AS conflicts go, the international dispute between Great Britain and Iceland that began 40 years ago this month remains one of the least bloody in naval and political history.
There were few physical casualties from the battle over fishing rights in the prolific cold waters of the North Sea and even fewer medals awarded for gallantry during the Cod War, whose very name gives little hint of the terrible impact it had on British communities.
Nowhere felt the repercussions of the Cod War more than Hull, a city with a long and proud trawling tradition which spiralled into decline after the British fishing industry became a casualty of the strained relations between the West and the Soviet Union.
The ramming of the patrol boat Þór on December 11 1975 by British ships sheltering from a Force 9 gale off Iceland sparked a series of events that threatened the future of NATO and left Hull, Grimsby and Scottish ports paying a heavy price.
Disputes over the prolific cold waters of the North Sea were not new: British fishermen had come into conflict with their Norwegian counterparts off the Icelandic coast as far back as the early-15th century.
Iceland and the UK had also fought two bitter Cod Wars in the late-1950s and early-1970s over access to territorial waters and relations between the two nations was always strained.
The third Cod War was precipitated in November 1975 after Iceland declared a 200-mile exclusion zone around its waters, ostensibly to preserve fish stocks and increase the country’s share of bumper catches of cod and haddock.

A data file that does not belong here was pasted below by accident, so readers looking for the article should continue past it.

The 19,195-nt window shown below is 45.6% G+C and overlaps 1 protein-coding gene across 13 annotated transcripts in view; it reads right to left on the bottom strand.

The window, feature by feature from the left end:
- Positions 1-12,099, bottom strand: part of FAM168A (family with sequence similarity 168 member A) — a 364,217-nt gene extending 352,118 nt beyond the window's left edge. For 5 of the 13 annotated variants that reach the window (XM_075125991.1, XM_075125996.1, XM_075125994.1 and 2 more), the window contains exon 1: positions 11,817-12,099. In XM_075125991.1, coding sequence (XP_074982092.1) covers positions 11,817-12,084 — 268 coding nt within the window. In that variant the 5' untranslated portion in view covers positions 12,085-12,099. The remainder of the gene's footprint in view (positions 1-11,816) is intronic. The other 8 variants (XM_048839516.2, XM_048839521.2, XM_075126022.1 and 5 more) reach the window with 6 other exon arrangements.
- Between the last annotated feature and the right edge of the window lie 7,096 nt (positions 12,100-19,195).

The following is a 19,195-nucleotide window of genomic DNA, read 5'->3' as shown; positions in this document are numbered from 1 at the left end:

However the move was widely seen as illegal protectionism and produced vehement protests from the other European nations whose fleets had fished the seas off Iceland for centuries.
Following the incident involving Þór on December 11, the Royal Navy was deployed in force to protect British trawlers from being hounded by Icelandic boats, whose tactic of cutting the nets of trawlers inside the 200-mile exclusion zone was a blatant breach of international law.
Whilst its navy was dwarfed in size and firepower by Britain’s senior service, Iceland eventually played its trump card by threatening to close a strategically important NATO base at Keflavik and withdraw from NATO completely.
With the Cold War in full swing, and pressure being applied by the United States, Britain had no option but to capitulate, although the manner of that withdrawal from conflict remains the source of some acrimony.
“The other European nations had struck deals with Iceland which safeguarded their own fleets but there is a feeling that we allowed ourselves to be hung out to dry,” said Hull historian and university lecturer Dr Alec Gill.
“Defeat in the Cod War was catastrophic for ports like Hull and it’s only with the benefit of hindsight that we have been able to see how devastating it was.
“The closure of the coal mines had an immediate and tangible impact on those communities but the fishing industry fell into a gradual and terminal decline.
“An industry which had held national importance for centuries was dismantled by stealth and we are only now seeing the renaissance of Hull.”
The decommissioning of the North Sea fleet brought few benefits for the trawlermen or the thousands of people whose livelihoods depended on the fish landed at Hull’s docks.
“The trawlermen were left badly out of pocket; few of them received any redundancy payments and it was only after a long campaign led by people like Alan Johnson MP that some of them secured modest compensation sums,” added Dr Gill.
Four decades on, the wounds from the last Cod War have all but healed: Iceland has invested significantly in the city’s fish processing industry, many of the docks have disappeared and the city has adopted a new sense of vibrancy in readiness for it taking centre stage as the UK City of Culture in 2017.